Bridging the Forth

“If I were to pretend that the designing and building of the Forth Bridge were not a source of present and future anxiety to all concerned, no engineer of experience would believe me. Where no precedent exists, the successful engineer is he who makes the fewest mistakes.” Benjamin Baker.

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1887

One specially noteworthy feature about this in-all-respects-wonderful bridge is that the cantilevers …. have been built steadily out from the piers without any even temporary support from below. These mighty segments of steel arches have been built out into the air—into empty space…. Day by day fresh sections have been added on, the workmen perched on any convenient projection performing their duties at a giddy height above the flowing water. There was no scaffolding. Steam cranes were run on tramways out to the end of the finished portion of the cantilevers and then the steel plates to be next riveted on were hauled up from punts floating in the estuary below.

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May 1888

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August 1888

It is a curious thing that there is seldom so much wind at the top of the bridge as lower down. When it was too strong to work on the lower members, the workmen used to go to the top for shelter. “I went up on a breezy day this week,” writes a contributor, “and on the platform on the top of the cantilever pillars, 570 feet high, there was scarcely a breath of air. So soon as you get above the cliffs which confine the Firth at its narrowest point, the wind distributes itself, and what is a fresh breeze at the water’s level is only a faint zephyr at the top of the structure. It is a pity that when the bridge is completed the hoists which carry you soaring up, with only a couple of wires to steady the cage, must be removed, for a charge to see the view might produce a useful revenue.

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Early 1889

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June 1889

The greatest engineering work of its kind, and perhaps of any kind, the world has yet seen completed one of its stages on October 10th [1889], when the south cantilevers of the Forth Bridge—those between Queensferry and Inchgarvie—were successfully joined. Advantage was taken of the fine day to carry out this interesting and delicate operation, which had been delayed by recent cold and storms. At the last moment there was a gap of three-quarters of an inch between the bolt holes, but by means of hydraulic jacks and by lighting a fire of naphtha waste in the trough of the girder, the necessary expansion was secured. Mr. Arrol struck the first bolt, and the rest were immediately thereafter driven home.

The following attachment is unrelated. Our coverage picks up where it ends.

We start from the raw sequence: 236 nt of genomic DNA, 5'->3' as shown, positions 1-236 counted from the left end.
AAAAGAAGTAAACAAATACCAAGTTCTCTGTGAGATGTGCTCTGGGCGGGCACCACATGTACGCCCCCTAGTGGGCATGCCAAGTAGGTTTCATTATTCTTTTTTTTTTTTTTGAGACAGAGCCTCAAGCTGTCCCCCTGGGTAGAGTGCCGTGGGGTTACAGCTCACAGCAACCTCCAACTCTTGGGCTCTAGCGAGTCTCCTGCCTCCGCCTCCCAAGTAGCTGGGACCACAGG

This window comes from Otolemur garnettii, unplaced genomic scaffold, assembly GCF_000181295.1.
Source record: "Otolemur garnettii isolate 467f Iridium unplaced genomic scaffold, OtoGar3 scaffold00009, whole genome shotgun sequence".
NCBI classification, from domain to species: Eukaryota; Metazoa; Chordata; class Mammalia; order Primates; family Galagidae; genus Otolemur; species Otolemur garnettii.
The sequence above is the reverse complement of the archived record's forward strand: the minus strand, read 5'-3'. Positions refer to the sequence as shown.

It is of interest to record that the three engineers who created the Forth Bridge are all self made men. Sir John Fowler, who is in his 73rd year, was born at Sheffield. To him London owes its under ground railway system. Sir Benjamin Baker, although still young, has carried out important works in Canada and at the Cape. Sir William Arrol was originally a piercer in a Paisely cotton mill, and when he received the freedom at Ayr the other week he mentioned that 30 years back he entered the same town a poor blacksmith in search of employment. In 1868 he started in business in Dalmarnock road, Glasgow, with a capital of £85 saved from his wages. With this he bought an engine at £18, and a boiler at £35. For some time his staff consisted of himself and a workman. Seventeen years passed away and his staff numbered 4300, engaged on the Forth Bridge.

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1890

“It is now seven years, or nearly seven years, since the foundations of this bridge were commenced, and until two years ago we had to endure not only the legitimate anxieties of our duties, but the attacks and evil predictions which are always directed on those who undertake engineering work of novelty or exceptional magnitude. When I was carrying out the Metropolitan Underground Railway I was told it never could be made, that if it was made it never could be worked, and that if it was worked no one would travel by it. M. De Lesseps, of the Suez Canal, was warned that if the canal was made it would be quickly filled up with desert sand, and the harbor of Port Said would be filled with Nile mud….. It is very curious to watch the manner of retreat of these prophets of failure when results prove they have been mistaken”. Sir John Fowler at the opening ceremony, 4th March 1890.

Text has been edited from various newspapers of the time. Images were produced by Valentines. The letter card that provided the first five was “bought at the Forth Bridge from Miss Ewart’s Ferry Tea Rooms”. The ferries continued in business until the road bridge opened in 1964. A third bridge was added in 2017.

The Forth (Rail) Bridge still carries up to 200 trains a day.

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